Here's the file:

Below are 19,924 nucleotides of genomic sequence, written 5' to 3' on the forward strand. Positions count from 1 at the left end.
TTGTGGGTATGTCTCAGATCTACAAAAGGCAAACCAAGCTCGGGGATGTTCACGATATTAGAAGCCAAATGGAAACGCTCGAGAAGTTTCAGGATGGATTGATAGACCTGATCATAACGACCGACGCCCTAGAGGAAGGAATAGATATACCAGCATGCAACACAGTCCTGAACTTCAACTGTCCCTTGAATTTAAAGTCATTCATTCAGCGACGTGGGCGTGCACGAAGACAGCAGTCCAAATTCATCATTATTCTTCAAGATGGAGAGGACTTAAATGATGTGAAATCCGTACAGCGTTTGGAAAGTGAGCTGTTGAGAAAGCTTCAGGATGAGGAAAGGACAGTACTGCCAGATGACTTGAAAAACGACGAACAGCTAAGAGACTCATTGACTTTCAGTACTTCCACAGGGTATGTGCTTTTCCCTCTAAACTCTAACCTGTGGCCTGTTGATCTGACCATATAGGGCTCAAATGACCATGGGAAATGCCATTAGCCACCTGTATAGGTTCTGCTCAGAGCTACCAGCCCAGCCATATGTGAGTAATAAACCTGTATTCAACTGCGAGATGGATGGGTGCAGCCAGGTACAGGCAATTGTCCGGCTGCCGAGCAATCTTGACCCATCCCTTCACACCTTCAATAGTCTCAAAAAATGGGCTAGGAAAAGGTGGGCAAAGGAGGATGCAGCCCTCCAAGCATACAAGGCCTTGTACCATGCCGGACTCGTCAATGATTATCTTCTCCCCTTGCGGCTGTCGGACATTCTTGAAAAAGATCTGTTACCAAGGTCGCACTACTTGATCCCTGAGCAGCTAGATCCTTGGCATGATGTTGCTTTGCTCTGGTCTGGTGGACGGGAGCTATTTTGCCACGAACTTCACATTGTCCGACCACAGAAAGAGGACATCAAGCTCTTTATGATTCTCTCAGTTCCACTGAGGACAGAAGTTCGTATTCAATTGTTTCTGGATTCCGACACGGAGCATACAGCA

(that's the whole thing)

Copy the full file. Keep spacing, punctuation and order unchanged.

Below are 19,924 nucleotides of genomic sequence, written 5' to 3' on the forward strand. Positions count from 1 at the left end.
TTGTGGGTATGTCTCAGATCTACAAAAGGCAAACCAAGCTCGGGGATGTTCACGATATTAGAAGCCAAATGGAAACGCTCGAGAAGTTTCAGGATGGATTGATAGACCTGATCATAACGACCGACGCCCTAGAGGAAGGAATAGATATACCAGCATGCAACACAGTCCTGAACTTCAACTGTCCCTTGAATTTAAAGTCATTCATTCAGCGACGTGGGCGTGCACGAAGACAGCAGTCCAAATTCATCATTATTCTTCAAGATGGAGAGGACTTAAATGATGTGAAATCCGTACAGCGTTTGGAAAGTGAGCTGTTGAGAAAGCTTCAGGATGAGGAAAGGACAGTACTGCCAGATGACTTGAAAAACGACGAACAGCTAAGAGACTCATTGACTTTCAGTACTTCCACAGGGTATGTGCTTTTCCCTCTAAACTCTAACCTGTGGCCTGTTGATCTGACCATATAGGGCTCAAATGACCATGGGAAATGCCATTAGCCACCTGTATAGGTTCTGCTCAGAGCTACCAGCCCAGCCATATGTGAGTAATAAACCTGTATTCAACTGCGAGATGGATGGGTGCAGCCAGGTACAGGCAATTGTCCGGCTGCCGAGCAATCTTGACCCATCCCTTCACACCTTCAATAGTCTCAAAAAATGGGCTAGGAAAAGGTGGGCAAAGGAGGATGCAGCCCTCCAAGCATACAAGGCCTTGTACCATGCCGGACTCGTCAATGATTATCTTCTCCCCTTGCGGCTGTCGGACATTCTTGAAAAAGATCTGTTACCAAGGTCGCACTACTTGATCCCTGAGCAGCTAGATCCTTGGCATGATGTTGCTTTGCTCTGGTCTGGTGGACGGGAGCTATTTTGCCACGAACTTCACATTGTCCGACCACAGAAAGAGGACATCAAGCTCTTTATGATTCTCTCAGTTCCACTGAGGACAGAAGTTCGTATTCAATTGTTTCTGGATTCCGACACGGAGCATACAGCA